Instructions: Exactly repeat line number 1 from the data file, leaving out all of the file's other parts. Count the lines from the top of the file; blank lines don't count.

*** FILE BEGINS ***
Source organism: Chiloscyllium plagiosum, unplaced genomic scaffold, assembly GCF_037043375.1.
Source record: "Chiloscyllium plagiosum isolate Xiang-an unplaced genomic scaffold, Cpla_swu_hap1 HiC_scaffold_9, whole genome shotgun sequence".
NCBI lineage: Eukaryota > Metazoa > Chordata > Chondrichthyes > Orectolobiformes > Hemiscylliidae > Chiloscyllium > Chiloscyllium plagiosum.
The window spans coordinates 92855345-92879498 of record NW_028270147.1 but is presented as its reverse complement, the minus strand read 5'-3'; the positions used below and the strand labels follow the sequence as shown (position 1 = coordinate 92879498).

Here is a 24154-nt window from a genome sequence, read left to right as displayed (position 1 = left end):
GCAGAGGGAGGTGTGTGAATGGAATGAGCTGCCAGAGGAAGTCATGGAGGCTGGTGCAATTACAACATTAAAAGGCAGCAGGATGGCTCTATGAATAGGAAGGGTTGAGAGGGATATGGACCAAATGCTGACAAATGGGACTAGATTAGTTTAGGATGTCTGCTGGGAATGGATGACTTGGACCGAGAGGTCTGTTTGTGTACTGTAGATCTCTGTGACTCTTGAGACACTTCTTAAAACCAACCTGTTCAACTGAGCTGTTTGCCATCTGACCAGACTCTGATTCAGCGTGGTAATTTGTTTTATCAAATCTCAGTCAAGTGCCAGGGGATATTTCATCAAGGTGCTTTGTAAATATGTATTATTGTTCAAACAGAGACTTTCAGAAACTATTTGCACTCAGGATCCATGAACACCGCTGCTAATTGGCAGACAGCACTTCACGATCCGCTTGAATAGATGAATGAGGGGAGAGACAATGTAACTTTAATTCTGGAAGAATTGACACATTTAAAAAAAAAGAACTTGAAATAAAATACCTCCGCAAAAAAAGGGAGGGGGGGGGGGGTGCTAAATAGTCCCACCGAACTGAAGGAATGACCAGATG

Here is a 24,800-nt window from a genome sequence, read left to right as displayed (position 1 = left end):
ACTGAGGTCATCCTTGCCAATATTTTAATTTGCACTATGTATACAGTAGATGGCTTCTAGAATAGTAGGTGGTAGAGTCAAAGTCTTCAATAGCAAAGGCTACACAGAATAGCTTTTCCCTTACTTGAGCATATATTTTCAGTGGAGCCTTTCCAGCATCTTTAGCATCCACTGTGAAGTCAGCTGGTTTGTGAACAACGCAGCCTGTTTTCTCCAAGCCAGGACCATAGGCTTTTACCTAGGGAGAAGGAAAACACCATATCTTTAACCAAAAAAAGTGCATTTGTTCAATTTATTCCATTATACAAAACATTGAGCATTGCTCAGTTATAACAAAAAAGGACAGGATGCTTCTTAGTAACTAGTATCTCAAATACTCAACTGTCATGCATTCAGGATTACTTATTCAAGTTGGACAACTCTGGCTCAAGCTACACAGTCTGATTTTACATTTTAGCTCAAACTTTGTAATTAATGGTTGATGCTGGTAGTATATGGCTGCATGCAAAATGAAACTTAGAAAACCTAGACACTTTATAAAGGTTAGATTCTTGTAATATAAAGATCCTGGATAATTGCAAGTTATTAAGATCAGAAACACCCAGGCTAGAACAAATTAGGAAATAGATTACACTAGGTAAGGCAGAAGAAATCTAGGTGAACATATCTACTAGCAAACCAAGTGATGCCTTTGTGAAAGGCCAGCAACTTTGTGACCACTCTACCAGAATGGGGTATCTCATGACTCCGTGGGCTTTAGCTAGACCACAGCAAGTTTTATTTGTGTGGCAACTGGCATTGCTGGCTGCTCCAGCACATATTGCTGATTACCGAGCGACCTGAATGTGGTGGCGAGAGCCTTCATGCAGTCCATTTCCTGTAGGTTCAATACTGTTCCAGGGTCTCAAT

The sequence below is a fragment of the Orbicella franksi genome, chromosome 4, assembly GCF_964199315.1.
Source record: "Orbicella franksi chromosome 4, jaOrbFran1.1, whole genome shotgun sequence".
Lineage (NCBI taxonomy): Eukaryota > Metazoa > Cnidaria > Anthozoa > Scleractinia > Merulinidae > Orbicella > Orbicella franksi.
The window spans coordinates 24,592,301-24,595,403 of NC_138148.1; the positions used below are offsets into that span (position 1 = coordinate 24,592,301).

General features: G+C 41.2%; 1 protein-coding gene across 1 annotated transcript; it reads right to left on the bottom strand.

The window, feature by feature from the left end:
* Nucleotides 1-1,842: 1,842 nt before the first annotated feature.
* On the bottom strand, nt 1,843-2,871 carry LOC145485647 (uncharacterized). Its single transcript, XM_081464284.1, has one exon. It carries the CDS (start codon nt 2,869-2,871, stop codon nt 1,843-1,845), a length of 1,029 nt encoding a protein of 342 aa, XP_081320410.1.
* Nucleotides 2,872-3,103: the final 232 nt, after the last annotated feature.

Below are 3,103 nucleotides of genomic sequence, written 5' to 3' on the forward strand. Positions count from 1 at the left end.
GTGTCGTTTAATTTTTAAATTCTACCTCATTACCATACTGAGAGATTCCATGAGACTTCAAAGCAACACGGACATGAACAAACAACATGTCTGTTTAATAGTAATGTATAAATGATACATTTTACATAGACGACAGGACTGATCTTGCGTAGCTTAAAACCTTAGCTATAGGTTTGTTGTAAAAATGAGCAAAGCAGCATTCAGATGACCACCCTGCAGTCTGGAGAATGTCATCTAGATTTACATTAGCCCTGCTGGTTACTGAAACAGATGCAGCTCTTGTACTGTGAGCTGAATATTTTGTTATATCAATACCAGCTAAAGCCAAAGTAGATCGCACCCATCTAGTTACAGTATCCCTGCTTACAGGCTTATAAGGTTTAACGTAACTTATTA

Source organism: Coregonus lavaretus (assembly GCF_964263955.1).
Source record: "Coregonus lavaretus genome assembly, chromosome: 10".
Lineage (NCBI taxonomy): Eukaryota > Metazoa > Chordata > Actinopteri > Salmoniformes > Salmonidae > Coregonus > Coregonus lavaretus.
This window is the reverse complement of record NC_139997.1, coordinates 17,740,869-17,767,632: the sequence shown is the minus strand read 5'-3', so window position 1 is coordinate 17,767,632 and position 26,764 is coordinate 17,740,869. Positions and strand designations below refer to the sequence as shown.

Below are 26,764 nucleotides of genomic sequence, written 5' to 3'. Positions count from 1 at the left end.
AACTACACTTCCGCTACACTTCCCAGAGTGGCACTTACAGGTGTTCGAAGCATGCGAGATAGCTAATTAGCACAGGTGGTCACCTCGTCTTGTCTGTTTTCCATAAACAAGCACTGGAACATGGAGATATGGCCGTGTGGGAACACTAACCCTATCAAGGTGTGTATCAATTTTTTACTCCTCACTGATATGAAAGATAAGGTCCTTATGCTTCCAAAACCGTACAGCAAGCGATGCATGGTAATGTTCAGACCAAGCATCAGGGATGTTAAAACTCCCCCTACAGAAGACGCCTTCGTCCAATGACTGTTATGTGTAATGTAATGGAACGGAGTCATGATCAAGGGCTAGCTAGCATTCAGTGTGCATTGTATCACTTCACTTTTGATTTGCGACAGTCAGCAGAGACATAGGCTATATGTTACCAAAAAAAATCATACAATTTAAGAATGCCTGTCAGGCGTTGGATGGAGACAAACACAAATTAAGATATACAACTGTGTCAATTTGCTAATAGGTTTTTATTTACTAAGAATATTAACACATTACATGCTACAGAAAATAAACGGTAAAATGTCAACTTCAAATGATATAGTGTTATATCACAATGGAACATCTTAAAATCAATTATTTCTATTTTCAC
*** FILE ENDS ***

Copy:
Source organism: Chiloscyllium plagiosum, unplaced genomic scaffold, assembly GCF_037043375.1.